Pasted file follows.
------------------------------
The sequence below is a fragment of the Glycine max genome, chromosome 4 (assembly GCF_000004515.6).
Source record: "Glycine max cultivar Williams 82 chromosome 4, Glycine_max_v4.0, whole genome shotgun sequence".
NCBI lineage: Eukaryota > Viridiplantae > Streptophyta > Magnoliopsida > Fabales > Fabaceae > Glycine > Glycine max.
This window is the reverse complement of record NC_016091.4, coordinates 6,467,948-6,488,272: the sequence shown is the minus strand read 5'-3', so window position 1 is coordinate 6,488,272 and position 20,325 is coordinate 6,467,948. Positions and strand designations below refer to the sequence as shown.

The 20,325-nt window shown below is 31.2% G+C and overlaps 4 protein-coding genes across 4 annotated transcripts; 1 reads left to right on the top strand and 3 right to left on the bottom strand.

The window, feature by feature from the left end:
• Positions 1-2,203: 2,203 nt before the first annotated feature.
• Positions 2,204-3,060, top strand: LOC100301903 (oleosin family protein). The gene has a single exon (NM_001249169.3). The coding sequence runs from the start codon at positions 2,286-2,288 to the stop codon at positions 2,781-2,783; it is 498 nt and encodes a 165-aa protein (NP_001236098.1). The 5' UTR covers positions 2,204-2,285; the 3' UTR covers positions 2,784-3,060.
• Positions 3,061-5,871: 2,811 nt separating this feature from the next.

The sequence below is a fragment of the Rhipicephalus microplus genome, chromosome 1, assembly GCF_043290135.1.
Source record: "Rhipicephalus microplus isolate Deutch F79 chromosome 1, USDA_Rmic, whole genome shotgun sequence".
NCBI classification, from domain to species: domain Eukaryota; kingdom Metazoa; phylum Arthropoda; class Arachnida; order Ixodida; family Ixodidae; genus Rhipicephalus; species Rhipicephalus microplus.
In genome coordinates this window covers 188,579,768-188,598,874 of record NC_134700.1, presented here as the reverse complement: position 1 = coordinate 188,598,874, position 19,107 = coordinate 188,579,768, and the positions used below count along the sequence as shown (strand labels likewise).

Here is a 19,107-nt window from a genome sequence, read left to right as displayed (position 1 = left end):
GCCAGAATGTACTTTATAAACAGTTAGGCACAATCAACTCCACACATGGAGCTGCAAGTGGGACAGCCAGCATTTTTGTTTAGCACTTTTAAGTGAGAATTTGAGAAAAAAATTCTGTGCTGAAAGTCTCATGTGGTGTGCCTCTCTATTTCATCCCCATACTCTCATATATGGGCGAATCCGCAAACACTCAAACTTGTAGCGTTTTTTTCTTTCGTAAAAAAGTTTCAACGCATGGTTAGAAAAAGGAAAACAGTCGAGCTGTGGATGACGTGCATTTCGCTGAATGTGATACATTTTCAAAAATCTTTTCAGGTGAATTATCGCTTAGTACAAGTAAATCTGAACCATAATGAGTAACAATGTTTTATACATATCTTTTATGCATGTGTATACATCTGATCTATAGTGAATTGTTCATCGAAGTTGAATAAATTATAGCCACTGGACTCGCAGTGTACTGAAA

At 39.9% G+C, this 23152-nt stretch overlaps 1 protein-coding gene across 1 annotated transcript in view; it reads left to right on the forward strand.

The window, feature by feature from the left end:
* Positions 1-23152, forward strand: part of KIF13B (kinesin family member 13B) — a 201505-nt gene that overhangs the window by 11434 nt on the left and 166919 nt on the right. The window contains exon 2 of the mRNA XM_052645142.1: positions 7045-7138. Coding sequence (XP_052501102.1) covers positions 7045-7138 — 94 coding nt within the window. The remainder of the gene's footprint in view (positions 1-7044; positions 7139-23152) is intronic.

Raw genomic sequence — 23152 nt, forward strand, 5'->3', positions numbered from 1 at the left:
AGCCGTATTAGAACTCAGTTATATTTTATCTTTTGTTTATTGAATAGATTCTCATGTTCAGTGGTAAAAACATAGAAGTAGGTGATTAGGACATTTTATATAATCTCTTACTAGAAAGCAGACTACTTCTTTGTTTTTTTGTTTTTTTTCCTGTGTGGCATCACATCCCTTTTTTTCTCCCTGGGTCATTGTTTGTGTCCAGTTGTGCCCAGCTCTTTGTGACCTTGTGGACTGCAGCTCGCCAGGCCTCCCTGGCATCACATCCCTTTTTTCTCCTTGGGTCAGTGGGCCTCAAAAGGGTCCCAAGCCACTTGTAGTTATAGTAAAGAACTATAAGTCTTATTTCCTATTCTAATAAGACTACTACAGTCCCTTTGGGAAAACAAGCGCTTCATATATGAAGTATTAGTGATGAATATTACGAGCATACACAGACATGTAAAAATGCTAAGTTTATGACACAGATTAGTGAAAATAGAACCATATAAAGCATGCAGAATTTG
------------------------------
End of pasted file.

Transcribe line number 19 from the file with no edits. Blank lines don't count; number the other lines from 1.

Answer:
Raw genomic sequence — 23152 nt, forward strand, 5'->3', positions numbered from 1 at the left: